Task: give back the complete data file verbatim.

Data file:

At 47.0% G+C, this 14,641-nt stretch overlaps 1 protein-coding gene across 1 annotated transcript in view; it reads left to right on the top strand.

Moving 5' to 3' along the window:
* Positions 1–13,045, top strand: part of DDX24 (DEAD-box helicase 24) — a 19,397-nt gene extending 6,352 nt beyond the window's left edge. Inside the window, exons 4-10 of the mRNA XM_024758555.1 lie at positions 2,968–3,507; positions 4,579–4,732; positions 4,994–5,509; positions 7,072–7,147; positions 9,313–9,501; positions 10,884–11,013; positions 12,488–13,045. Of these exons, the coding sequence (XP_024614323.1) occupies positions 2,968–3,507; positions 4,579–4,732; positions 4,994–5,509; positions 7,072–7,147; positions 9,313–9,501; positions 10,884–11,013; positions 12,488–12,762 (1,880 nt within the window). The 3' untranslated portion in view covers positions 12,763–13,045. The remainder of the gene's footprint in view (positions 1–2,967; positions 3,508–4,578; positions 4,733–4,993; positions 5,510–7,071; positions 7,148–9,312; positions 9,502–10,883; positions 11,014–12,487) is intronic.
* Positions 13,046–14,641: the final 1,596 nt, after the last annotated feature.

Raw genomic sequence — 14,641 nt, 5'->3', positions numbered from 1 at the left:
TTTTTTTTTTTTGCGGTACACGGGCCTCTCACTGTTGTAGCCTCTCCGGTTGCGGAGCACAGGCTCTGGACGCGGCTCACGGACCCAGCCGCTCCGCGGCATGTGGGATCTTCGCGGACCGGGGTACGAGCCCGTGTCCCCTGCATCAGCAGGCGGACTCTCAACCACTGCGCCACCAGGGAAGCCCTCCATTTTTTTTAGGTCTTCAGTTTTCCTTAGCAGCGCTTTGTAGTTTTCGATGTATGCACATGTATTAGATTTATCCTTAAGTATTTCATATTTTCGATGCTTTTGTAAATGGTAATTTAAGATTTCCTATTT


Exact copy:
At 47.0% G+C, this 14,641-nt stretch overlaps 1 protein-coding gene across 1 annotated transcript in view; it reads left to right on the top strand.

Moving 5' to 3' along the window:
* Positions 1–13,045, top strand: part of DDX24 (DEAD-box helicase 24) — a 19,397-nt gene extending 6,352 nt beyond the window's left edge. Inside the window, exons 4-10 of the mRNA XM_024758555.1 lie at positions 2,968–3,507; positions 4,579–4,732; positions 4,994–5,509; positions 7,072–7,147; positions 9,313–9,501; positions 10,884–11,013; positions 12,488–13,045. Of these exons, the coding sequence (XP_024614323.1) occupies positions 2,968–3,507; positions 4,579–4,732; positions 4,994–5,509; positions 7,072–7,147; positions 9,313–9,501; positions 10,884–11,013; positions 12,488–12,762 (1,880 nt within the window). The 3' untranslated portion in view covers positions 12,763–13,045. The remainder of the gene's footprint in view (positions 1–2,967; positions 3,508–4,578; positions 4,733–4,993; positions 5,510–7,071; positions 7,148–9,312; positions 9,502–10,883; positions 11,014–12,487) is intronic.
* Positions 13,046–14,641: the final 1,596 nt, after the last annotated feature.

Raw genomic sequence — 14,641 nt, 5'->3', positions numbered from 1 at the left:
TTTTTTTTTTTTGCGGTACACGGGCCTCTCACTGTTGTAGCCTCTCCGGTTGCGGAGCACAGGCTCTGGACGCGGCTCACGGACCCAGCCGCTCCGCGGCATGTGGGATCTTCGCGGACCGGGGTACGAGCCCGTGTCCCCTGCATCAGCAGGCGGACTCTCAACCACTGCGCCACCAGGGAAGCCCTCCATTTTTTTTAGGTCTTCAGTTTTCCTTAGCAGCGCTTTGTAGTTTTCGATGTATGCACATGTATTAGATTTATCCTTAAGTATTTCATATTTTCGATGCTTTTGTAAATGGTAATTTAAGATTTCCTATTT